Although it’s not a requirement, I record every rehearsal, so now I have a full live concert fine-tune my processing chain and to correct some problem spots. As I quickly go through the multitrack, I already found some minor issues which can be solved with minor microphone adjustment.

Using the controller

To be honest the more I use the S6 the more I love. There are some functions I’m aware of but haven’t used yet, but there are some features that makes my life very, very much easier.
I know it’s a simple one, but believe me, VCA spill is huge. But here on the S6 you’re not only able to spill the controlled tracks, but with a push of a button you can decide to spill it to the left of the fader or to the right. Why is it matter? Because if I spill for example my solo VCA to the left of the fader, I still see all my other VCAs. And if I spill my mains VCA to the right, then I’ll have all the main mics in front of me, while still have access to the solo, strings and woods VCAs. While it might seems like a very small thing, it is immensely useful, probably even a bit more in a live broadcast situation.

vca spill
Plugin manipulation from the surface is quite good, although I don’t agree with some mapping, for example the EQ should be reversed in my opinion so that the highs should be on the right side and lows on the left. All in all there’s some minor issue with this, but I’m sure they’re going to solve these small things with an update soon.
All in all the surface has plenty of information during mixing which is very helpful, and now I’m quite familiar with the little buttons and LEDs so without thinking and searching for information I see what I need to see, which proves that it’s a good design.
Since we use Pro Tools 11 HD, I always record some automation, this time, all the VCAs are in latch mode. With this I can still freely adjust any particular channel, but still have the ability to have all the VCA automation recorded, and that can be coalesced after the recording to the channels.

Geeky note

The whole live mix/record runs mixed on Pro Tools HD 11.2.2 with running on a 6 core new (trashcan) MacPro, this time with HD native, controlled with an S6 surface. All the recordings goes to a multiple RAID backup system for safety. Monitoring is JBL LSR6328P, this time in stereo. The record drive is a 6TB dual bay Lacie big disk.

Plan for the day

As the camera team’s going to be here soon, we’ll have to check through every camera position and adjust some microphone position if necessary. It’s always this type of collaboration, it has to sound good but also has to look good on camera.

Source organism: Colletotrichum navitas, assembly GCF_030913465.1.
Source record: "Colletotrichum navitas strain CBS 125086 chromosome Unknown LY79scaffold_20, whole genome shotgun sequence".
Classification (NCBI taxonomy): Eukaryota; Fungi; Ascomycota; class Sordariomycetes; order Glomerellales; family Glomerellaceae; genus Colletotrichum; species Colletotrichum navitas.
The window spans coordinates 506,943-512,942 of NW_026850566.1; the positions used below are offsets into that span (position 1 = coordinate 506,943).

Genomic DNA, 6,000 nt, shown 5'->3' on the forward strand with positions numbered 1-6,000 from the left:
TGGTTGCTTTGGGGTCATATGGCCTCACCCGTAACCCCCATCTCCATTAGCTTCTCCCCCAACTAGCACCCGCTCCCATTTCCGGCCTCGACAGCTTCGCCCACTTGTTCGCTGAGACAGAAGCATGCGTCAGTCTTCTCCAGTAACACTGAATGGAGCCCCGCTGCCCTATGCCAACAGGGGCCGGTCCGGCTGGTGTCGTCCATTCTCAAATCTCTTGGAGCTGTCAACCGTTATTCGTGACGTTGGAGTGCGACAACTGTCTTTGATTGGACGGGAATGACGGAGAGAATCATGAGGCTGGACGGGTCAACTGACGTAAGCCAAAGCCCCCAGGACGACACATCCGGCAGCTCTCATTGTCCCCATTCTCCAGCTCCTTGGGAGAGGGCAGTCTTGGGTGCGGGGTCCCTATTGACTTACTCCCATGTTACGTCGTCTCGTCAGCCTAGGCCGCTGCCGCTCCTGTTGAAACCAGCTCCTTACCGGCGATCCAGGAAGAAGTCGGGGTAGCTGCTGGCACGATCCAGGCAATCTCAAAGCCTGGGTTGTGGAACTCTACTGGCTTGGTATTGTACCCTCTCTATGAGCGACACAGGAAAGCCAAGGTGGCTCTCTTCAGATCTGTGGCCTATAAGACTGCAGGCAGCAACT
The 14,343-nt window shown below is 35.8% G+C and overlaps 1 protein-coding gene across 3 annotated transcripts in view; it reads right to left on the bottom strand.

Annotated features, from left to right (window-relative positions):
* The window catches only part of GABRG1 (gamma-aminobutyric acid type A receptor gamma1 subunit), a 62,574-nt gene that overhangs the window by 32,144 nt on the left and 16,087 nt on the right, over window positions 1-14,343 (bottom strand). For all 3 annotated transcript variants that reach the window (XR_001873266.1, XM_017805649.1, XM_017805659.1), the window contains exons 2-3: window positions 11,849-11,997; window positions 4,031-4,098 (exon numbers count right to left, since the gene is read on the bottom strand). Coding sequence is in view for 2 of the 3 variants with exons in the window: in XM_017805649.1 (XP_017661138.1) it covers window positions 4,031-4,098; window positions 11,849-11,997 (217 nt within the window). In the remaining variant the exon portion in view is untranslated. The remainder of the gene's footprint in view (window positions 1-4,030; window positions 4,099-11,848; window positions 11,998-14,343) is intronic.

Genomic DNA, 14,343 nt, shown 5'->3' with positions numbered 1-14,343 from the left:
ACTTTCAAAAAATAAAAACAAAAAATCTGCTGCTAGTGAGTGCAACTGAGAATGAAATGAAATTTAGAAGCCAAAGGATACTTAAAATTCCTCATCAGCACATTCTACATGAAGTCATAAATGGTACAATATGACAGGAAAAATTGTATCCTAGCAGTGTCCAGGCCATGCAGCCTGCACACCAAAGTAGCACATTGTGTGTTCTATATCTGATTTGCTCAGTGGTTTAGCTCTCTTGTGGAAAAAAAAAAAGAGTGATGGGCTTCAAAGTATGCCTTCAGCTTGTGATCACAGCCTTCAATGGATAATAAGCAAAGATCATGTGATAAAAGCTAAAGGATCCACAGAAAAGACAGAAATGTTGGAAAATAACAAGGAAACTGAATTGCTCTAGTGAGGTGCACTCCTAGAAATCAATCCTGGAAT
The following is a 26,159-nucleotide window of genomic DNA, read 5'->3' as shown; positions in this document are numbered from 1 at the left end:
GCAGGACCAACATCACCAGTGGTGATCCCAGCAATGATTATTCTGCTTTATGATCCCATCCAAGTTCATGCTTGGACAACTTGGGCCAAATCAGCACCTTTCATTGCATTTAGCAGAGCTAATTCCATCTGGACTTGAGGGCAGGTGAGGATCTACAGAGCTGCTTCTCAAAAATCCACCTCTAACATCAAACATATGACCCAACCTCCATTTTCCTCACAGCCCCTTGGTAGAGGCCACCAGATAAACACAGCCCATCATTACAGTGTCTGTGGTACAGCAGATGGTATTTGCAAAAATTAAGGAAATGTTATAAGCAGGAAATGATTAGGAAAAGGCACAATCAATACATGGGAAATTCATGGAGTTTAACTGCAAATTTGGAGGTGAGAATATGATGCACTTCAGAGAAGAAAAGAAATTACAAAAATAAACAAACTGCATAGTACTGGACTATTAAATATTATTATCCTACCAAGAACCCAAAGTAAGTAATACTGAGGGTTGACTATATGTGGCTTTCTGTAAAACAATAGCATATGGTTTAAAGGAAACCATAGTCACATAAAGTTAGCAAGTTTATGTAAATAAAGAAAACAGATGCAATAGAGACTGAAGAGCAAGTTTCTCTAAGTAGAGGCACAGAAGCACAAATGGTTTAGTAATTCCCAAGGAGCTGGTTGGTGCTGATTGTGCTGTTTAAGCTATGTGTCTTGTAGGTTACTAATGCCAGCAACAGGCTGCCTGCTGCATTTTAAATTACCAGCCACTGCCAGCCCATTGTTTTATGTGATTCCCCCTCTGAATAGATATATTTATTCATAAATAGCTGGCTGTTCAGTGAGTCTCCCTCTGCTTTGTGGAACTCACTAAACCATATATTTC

After that we’re going to have another very short rehearsal with the orchestra, this time with the whole picture team present, and at the evening we do another rehearsal pass which is also our main rehearsal for tomorrow.

12 Dec

Preparing a live broadcast and record day 1

I thought it might be useful or interesting to see how we prepare for a live broadcast and record session here. This is the first day, which goes like this:

  • Make a Pro Tools session
  • check the session
  • save as a template for possible future use or refinement
  • mic up the stage (80 piece symphonic orchestra, 4 soloist)
  • soundcheck
  • refine the session and mix during the rehearsal

Pro Tools session

As I’m writing this, I’m already finished the Pro Tools session which comprise 60 mono tracks, 4 stereo tracks, 6 stereo aux sends, 4 stereo buses, 10 VCAs.
We have produce a live mix that adheres to the r128 standard basically. The refined specs for us for this even is to hit –23LUFS (+/- 1) with a TruePeak no higher than –3dBTP. Our studio not only produce the complete mix, but we record the multitrack and all the rehearsals, might come handy later if we need to fix some mistakes. Our mix goes to a HD OB van, supervised by LGM television as the finished product will be aired at Mezzo TV.

Let’s see the plugins I plan to use:
All input channels has a Trim and a Avid ChannelStrip inserted on it, later if I really need to go deep with something I might insert a few Fabfilter ProQ2 and/or some Sonnox Dynamics on a few. Usually the ChannelStrip is enough for the most part. The audio buses right now has the very same simple chain: 1 ProQ2 and 1 Sonnox Dynamics per bus. All bus plugins are set up, ready to process, but bypassed until I need them. The master section has the most complicated chain in this session. Note that although I have many plugins inserted, they all do small things, they are not there to solve all the issues. The first plugin is a ProQ2 followed by a Sonnox Dynamics, then a Avid ProMultiband, after that a Avid ProLimiter. On the master output I use an Izotope Insight to proper metering. For starter I use 3 stereo reverbs: 1 Exponential audio Phoenix reverb and 2 Exponential audio R2, one for chamber and one for hall.